Looking back at the week in news
Joe Biden would bring more than just entertainment
We hope Vice President Joe Biden gets into the race for the Democratic presidential nomination.
He’s reportedly thinking about it now that the party’s long-assumed coronation of Hillary Clinton appears to be at least a little in doubt.
Besides the entertainment value in having a guy who is well known for tripping over his own tongue and once famously uttered an f-bomb at a White House bill-signing ceremony, Biden brings some things to the table in the policy department. When he was in the Senate he chaired the Foreign Relations and Judiciary committees, so it’s not like the guy is a lightweight.
Sure, he once declared that "I can die a happy man not being president," but his entry into the race would give voters another choice.
You could even say, as he might put it, that it would be "a big…deal."
An alternative for police
officers stuck in a tight spot
The idea is a laudable one: Give police "blunt impact projectiles" they can fire that cause suspects enough pain to bring them under control, but stop short of killing them.
Given all the attention being paid to police shootings of unarmed suspects, the new product from a Massachusetts company is an idea whose time has come.
An executive of the company that patented the projectiles agreed to serve as a test target, and he described the sensation as akin to "being hit by a hockey puck."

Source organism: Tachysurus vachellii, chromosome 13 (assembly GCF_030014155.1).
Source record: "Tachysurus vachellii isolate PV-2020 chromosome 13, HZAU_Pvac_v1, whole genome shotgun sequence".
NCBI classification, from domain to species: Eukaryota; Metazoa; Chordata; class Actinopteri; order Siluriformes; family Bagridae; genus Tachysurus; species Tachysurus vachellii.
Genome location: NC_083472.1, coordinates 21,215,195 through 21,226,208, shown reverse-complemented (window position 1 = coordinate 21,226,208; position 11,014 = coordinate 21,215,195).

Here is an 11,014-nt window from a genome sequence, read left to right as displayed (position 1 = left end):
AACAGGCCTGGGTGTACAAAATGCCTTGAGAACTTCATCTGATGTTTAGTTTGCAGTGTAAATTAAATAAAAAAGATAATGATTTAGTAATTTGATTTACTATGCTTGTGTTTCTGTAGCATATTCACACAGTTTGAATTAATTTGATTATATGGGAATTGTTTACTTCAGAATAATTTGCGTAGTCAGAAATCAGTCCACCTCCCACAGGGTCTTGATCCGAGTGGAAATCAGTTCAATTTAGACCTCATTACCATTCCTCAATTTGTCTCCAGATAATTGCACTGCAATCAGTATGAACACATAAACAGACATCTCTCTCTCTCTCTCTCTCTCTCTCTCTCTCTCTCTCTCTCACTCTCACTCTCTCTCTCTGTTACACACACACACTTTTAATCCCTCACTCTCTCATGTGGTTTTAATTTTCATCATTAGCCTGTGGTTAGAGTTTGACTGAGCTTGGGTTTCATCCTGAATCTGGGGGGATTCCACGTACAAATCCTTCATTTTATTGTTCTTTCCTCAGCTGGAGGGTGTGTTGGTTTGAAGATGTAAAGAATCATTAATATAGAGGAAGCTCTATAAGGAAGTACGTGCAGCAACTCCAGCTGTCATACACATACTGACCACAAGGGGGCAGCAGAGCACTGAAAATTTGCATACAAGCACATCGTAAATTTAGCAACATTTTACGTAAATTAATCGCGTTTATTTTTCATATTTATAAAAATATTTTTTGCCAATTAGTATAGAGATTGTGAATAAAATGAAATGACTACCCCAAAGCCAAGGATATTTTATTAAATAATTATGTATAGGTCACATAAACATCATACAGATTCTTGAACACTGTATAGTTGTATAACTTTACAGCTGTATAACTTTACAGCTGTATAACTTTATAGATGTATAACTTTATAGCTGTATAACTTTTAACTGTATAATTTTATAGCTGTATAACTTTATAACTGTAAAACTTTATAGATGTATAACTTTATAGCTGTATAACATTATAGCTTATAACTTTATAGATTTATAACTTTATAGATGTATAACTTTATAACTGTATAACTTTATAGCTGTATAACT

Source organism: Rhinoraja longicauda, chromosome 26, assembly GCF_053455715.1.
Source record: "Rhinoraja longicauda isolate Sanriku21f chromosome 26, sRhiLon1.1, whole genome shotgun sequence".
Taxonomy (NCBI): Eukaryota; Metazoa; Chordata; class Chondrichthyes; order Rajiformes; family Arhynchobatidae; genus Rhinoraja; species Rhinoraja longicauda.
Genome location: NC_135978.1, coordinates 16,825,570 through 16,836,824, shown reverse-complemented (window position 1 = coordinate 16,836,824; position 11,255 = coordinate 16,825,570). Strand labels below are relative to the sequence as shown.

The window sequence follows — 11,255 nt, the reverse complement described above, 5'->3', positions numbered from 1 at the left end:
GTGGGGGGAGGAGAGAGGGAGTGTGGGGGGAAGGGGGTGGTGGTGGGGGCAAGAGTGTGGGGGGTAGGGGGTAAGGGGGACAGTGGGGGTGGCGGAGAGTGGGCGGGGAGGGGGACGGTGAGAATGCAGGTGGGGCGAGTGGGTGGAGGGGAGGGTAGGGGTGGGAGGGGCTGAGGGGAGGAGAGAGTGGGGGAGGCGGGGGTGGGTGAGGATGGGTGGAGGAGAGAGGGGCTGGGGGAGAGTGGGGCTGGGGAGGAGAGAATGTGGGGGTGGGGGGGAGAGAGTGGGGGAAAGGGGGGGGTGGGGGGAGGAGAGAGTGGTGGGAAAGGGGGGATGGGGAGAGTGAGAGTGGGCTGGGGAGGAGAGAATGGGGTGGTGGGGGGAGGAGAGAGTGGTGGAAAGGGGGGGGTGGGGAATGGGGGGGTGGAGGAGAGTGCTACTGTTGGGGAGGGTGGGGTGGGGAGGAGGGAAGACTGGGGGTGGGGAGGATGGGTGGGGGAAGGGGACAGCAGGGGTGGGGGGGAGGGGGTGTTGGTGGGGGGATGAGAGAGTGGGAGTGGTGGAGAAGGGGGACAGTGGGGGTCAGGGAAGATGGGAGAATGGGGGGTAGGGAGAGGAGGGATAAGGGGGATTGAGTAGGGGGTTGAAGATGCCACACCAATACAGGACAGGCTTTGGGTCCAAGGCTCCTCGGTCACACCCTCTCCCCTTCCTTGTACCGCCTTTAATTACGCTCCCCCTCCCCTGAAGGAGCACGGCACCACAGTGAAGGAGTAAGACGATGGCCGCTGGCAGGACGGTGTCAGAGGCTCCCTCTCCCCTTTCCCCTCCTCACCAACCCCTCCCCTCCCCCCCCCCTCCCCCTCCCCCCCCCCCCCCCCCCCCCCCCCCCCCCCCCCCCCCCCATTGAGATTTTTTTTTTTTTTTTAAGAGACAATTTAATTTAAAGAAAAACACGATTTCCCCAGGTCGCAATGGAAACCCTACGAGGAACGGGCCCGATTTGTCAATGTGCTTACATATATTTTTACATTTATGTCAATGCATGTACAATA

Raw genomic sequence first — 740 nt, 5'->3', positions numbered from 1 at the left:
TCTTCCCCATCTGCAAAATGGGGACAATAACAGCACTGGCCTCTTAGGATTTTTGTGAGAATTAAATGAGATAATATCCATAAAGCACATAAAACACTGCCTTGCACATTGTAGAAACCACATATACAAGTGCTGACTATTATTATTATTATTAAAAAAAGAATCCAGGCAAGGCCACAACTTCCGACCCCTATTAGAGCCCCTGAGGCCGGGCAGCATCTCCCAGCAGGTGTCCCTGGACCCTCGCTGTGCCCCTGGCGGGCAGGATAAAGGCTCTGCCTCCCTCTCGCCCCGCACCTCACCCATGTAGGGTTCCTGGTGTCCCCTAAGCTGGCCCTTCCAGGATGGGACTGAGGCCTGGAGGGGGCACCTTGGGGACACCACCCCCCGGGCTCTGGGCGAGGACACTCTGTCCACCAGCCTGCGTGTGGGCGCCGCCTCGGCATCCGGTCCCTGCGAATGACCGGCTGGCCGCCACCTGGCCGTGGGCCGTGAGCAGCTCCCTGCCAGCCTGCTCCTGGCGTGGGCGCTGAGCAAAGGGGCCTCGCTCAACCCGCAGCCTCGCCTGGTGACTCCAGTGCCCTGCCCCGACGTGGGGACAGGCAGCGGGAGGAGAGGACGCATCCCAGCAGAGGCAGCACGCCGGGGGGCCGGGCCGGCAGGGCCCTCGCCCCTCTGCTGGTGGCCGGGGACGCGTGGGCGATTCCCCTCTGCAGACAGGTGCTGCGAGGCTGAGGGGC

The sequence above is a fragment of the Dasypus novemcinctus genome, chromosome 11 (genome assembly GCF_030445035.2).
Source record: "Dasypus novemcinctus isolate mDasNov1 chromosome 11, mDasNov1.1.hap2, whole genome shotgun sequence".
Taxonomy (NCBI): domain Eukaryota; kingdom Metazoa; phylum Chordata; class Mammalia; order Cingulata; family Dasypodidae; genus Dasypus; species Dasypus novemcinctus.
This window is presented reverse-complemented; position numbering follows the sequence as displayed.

Sixteen law enforcement agencies in the U.S. and six in Canada have purchased the projectiles made by Micron Products Inc., including the SWAT unit for Los Angeles County in California.
"They want an option that bridges the gap between baton, Taser and their service weapons," said Salvatore Emma, Micron’s chief executive officer.
It’s not clear that the projectiles will be widely used in the industry, but anything that gives officers on the street more non-lethal options is a good thing.
Another good example of local community policing
The best police departments are those that understand that the community they serve is one of their biggest resources. The public can act as a department’s eyes and ears and a huge source of support for officers trying to do a hard job well.
On the flip side, everybody has seen the bad things that can happen when a community and its police department operate on an "us against them" level. To be truly effective, police must engage the community – a concept that was raised by at least one of the Nashua mayoral candidates in Tuesday night’s debate at Nashua High School South.
School resource officers in schools help foster communication and understanding, and so do community outreach events like last summer’s open house held at the Nashua Police Department. This week, we were glad to see Merrimack police held a "coffee with a cop" event at a local Starbucks in which residents were encouraged to come out, meet their officers and engage in a dialogue. At least 10 Merrimack officers attended the event, which was also well attended by the public.
"With everything going on in the country, we want to make sure we show our community that we are part of it," Merrimack police Capt. Mike Dudash.
It’s a sound idea, which is one of the reasons the "coffee with a cop" program is catching on around the country.